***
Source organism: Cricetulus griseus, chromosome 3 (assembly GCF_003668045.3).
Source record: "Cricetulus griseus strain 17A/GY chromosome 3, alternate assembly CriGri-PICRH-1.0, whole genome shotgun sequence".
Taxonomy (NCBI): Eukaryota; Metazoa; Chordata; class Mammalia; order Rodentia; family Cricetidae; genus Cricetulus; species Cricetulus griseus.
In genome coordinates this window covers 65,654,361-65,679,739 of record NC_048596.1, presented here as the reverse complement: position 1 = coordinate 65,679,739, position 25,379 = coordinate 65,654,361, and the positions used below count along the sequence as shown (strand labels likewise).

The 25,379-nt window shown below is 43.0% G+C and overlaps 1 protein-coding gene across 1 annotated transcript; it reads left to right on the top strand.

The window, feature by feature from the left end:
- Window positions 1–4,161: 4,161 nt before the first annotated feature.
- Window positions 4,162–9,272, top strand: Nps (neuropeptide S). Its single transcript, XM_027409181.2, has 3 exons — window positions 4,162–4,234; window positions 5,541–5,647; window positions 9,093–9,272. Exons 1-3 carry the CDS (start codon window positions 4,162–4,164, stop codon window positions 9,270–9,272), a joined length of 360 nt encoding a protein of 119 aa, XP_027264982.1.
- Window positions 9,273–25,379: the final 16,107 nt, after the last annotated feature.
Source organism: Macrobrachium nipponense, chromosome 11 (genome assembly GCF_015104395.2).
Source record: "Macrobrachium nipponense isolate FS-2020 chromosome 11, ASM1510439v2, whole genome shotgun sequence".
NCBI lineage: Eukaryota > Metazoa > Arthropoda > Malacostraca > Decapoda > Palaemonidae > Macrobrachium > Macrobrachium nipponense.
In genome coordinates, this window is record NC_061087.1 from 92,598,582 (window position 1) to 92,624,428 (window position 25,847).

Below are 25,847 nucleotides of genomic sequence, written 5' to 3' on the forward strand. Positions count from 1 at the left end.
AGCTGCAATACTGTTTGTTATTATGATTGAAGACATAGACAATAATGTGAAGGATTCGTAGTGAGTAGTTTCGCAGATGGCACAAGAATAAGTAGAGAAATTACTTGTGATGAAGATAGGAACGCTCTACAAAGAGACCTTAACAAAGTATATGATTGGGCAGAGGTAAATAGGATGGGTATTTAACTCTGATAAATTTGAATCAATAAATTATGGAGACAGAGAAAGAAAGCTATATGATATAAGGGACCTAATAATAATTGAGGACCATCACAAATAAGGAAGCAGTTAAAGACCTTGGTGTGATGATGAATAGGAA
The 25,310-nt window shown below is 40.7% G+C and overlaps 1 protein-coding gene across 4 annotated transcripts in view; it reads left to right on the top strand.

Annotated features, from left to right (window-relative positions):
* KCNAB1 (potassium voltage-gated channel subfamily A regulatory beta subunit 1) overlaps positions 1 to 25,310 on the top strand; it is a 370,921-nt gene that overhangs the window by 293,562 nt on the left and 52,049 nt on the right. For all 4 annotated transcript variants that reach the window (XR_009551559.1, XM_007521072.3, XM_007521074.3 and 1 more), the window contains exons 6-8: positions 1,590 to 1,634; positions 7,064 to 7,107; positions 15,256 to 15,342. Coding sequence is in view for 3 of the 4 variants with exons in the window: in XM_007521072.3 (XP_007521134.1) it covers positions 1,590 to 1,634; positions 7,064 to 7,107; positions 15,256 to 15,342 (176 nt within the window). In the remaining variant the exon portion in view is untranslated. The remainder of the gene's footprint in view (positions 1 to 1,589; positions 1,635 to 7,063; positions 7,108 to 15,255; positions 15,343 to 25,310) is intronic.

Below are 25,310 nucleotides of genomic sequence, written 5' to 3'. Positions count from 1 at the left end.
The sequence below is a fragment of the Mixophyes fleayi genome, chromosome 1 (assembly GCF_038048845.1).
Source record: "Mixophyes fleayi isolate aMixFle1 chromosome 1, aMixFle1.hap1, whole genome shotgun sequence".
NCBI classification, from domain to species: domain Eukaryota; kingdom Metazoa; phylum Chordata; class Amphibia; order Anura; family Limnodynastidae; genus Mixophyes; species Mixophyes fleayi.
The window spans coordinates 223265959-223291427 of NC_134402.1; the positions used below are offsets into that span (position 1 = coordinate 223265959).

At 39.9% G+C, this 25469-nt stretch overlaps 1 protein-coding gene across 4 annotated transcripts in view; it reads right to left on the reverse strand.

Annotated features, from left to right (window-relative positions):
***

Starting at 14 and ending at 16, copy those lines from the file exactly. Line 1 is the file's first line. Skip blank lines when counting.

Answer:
Below are 25,847 nucleotides of genomic sequence, written 5' to 3' on the forward strand. Positions count from 1 at the left end.
AGCTGCAATACTGTTTGTTATTATGATTGAAGACATAGACAATAATGTGAAGGATTCGTAGTGAGTAGTTTCGCAGATGGCACAAGAATAAGTAGAGAAATTACTTGTGATGAAGATAGGAACGCTCTACAAAGAGACCTTAACAAAGTATATGATTGGGCAGAGGTAAATAGGATGGGTATTTAACTCTGATAAATTTGAATCAATAAATTATGGAGACAGAGAAAGAAAGCTATATGATATAAGGGACCTAATAATAATTGAGGACCATCACAAATAAGGAAGCAGTTAAAGACCTTGGTGTGATGATGAATAGGAA
The 25,310-nt window shown below is 40.7% G+C and overlaps 1 protein-coding gene across 4 annotated transcripts in view; it reads left to right on the top strand.